Employees in Japan take more paid leave in 2022

Amidst progress in Japan’s workforce taking more paid leave, challenges loom as the government aims for a 70% utilisation rate by 2025.
By: | November 28, 2023

Private-sector employees in Japan used more of their paid leave in 2022 than in any other year on record, reaching 62.1% on average, or 10.9 out of 17.6 days of time off they were entitled to. This marks an increase from the previous year when the take-up rate was 58.3%.

Despite this progress, challenges persist as the government strives for a 70% utilisation rate by 2025. The survey, conducted by Japan’s Ministry of Health, Labour and Welfare, highlighted that larger organisations, with 1,000 employees or more, showed a higher utilisation rate of 65.6% compared to smaller organisations with 30 to 99 employees at 57.1%.

Industry-wise variations were evident, with organisations offering multiple services, such as post offices, leading in paid leave utilisation at 74.8%, while the food and accommodation services industry lagged behind at 49.1%.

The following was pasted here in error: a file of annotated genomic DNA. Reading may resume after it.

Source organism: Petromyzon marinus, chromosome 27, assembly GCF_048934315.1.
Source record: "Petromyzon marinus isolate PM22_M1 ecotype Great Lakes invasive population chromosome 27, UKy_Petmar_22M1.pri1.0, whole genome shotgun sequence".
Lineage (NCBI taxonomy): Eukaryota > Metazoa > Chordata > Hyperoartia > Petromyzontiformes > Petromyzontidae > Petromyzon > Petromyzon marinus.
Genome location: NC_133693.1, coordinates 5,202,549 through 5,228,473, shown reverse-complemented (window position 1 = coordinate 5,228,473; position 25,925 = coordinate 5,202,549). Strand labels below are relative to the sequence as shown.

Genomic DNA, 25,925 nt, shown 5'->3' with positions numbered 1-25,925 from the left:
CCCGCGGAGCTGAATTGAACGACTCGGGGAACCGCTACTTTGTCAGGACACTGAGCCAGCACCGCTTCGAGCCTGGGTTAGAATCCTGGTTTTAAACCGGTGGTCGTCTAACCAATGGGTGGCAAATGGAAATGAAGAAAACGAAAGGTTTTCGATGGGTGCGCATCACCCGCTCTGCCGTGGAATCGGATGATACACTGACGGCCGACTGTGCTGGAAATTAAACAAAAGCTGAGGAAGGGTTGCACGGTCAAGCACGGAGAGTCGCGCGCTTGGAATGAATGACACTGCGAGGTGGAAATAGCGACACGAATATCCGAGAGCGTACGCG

The survey also shed light on the government’s push for the “work-interval system”, setting standard hours between workdays. Despite the goal of having 15% or more of organisations adopt this system by 2025, only 6% of organisations had implemented it, indicating room for improvement in aligning with government targets, reported The Japan Times.

READ MORE: Japan struggles to address work-life balance issues

This latest data builds upon the findings of a separate survey conducted by Expedia in April, which ranked Japan second-to-last, ahead of only the US, in an international comparison of paid leave utilisation. The survey covered 16 countries and regions, emphasising the global context of Japan’s ongoing efforts to reshape its work culture.